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This theory stood until the 2000s, when new technology reversed it.
He had often carped about the public's interest in fossils, so much less informative—to him—than genetic studies of the living.
Once DNA could be extracted from ancient bones, however,
it showed that although agriculture had indeed reached Europe from the Middle East,
a wave of immigration from the north-east, starting about 5,000 years ago, had diluted those first farmers with tall herdsmen from the Pontic Steppe.
People had moved and mixed in prehistory more than he thought;
and not all ancient events, as he supposed, had left their mark in modern populations.
Even more controversial was his Human Genome Diversity Project, which he set up in the 1990s.
He wanted to study isolated populations in order to understand where all the others came from;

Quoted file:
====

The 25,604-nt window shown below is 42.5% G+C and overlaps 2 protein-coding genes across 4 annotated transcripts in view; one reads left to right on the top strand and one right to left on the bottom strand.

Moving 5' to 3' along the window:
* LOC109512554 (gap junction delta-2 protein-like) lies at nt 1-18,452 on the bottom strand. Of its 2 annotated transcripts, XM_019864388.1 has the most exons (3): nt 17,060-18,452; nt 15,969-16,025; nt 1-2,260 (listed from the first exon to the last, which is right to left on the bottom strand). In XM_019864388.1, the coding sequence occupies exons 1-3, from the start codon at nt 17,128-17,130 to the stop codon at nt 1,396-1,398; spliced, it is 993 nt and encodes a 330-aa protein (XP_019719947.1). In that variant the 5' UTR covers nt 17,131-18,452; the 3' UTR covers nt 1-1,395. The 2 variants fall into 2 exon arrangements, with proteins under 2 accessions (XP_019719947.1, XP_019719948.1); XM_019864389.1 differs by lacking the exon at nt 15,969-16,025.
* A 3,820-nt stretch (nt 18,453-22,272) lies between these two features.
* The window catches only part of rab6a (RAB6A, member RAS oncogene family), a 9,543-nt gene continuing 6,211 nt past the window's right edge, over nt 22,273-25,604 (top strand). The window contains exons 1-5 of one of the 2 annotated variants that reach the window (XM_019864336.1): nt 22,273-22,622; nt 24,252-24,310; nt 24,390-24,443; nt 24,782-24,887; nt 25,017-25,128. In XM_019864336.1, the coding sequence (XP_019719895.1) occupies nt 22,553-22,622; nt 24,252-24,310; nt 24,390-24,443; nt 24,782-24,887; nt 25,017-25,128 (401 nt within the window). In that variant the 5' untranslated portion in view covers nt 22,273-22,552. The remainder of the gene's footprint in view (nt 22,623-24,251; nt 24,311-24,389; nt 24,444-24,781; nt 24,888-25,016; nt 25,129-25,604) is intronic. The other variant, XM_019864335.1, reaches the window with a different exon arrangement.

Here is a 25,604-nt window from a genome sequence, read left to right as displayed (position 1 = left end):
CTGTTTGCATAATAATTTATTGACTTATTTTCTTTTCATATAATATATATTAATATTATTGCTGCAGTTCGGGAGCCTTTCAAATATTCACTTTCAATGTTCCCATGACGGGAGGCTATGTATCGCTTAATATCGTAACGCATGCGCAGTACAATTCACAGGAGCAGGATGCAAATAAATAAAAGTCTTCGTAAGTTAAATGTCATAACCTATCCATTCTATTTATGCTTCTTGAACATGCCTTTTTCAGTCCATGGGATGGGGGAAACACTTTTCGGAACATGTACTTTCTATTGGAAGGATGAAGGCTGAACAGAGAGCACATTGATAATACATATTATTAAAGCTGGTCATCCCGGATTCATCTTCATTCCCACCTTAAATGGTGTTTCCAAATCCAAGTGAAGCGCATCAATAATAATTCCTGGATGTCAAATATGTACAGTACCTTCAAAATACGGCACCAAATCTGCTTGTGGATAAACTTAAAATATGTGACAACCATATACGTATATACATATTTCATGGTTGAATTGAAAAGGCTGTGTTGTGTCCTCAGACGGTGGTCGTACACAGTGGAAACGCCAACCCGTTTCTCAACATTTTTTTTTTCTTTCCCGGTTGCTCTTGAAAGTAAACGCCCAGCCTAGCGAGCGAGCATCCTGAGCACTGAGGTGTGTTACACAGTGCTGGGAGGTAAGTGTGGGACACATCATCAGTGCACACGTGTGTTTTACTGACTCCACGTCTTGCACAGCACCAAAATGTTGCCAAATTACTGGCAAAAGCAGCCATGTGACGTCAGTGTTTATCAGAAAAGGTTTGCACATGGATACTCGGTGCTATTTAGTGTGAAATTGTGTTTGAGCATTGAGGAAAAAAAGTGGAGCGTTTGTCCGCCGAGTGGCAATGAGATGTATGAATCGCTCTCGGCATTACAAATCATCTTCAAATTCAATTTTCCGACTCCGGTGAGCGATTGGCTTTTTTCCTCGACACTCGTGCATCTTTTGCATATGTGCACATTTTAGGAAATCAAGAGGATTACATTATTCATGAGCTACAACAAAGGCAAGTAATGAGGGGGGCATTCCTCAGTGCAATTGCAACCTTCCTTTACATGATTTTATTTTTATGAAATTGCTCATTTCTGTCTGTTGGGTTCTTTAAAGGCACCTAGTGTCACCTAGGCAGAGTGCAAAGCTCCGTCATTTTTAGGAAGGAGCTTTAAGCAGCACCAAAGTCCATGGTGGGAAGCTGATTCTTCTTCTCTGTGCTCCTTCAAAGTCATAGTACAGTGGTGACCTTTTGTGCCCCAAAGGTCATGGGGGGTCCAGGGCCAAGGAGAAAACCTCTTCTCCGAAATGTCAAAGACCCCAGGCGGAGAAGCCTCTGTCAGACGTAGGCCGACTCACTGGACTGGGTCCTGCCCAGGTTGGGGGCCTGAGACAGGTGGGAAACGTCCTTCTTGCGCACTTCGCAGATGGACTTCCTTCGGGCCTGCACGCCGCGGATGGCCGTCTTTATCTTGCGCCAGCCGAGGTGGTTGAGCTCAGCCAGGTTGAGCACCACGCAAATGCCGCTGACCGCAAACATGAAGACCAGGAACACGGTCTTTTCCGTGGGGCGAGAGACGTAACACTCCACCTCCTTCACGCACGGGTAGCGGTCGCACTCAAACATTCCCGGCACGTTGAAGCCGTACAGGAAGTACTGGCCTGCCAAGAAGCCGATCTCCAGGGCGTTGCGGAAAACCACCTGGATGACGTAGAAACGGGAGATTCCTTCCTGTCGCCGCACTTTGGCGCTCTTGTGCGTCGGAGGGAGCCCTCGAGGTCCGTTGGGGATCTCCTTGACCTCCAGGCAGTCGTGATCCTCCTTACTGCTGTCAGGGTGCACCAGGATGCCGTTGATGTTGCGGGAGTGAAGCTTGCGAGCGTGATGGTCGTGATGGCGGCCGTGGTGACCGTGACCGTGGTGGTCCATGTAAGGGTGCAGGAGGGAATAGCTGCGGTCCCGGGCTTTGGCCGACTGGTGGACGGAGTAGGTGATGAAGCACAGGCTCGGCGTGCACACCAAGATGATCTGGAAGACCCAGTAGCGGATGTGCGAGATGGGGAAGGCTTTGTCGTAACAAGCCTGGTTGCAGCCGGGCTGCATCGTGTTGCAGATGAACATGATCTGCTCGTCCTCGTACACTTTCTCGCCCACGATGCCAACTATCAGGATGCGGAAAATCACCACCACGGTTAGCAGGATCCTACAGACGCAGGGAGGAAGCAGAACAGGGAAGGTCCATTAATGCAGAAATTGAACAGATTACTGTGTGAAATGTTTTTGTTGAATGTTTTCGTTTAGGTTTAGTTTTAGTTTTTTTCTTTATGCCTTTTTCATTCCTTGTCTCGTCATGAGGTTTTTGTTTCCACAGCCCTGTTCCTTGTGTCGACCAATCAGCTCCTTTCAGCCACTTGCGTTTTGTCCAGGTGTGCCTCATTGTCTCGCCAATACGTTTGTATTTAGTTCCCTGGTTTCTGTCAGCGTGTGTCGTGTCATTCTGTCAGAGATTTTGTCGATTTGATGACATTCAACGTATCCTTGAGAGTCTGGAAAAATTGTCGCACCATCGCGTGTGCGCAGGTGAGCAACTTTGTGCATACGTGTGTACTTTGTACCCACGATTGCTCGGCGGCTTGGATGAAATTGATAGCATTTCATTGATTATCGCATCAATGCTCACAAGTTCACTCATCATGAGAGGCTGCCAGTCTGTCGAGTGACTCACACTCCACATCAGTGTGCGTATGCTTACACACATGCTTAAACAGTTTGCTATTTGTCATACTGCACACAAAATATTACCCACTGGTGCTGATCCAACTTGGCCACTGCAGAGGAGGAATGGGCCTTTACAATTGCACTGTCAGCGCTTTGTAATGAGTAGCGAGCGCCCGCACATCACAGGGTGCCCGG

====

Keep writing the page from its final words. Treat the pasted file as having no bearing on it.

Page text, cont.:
to measure the background of drift, or genetic change, that takes place without marauding or migration.
Some people thought this racist, and a more worldly man might have realised that.
A few critics even brought up his membership of Benito Mussolini's fascist youth organisation, compulsory before the war.
All this dismayed him, as he had done so much to strike down "scientific" studies based on race.
The project died in its original form, though it was resurrected as the Genographic Project, which goes on.
From Belluno he witnessed the overturning of many other conclusions.
Every evolutionary story he had touched became more complex by the day.
Yet he could comfort himself that without his original vision for the study of human history through its genes, much of that great debate would not have happened at all.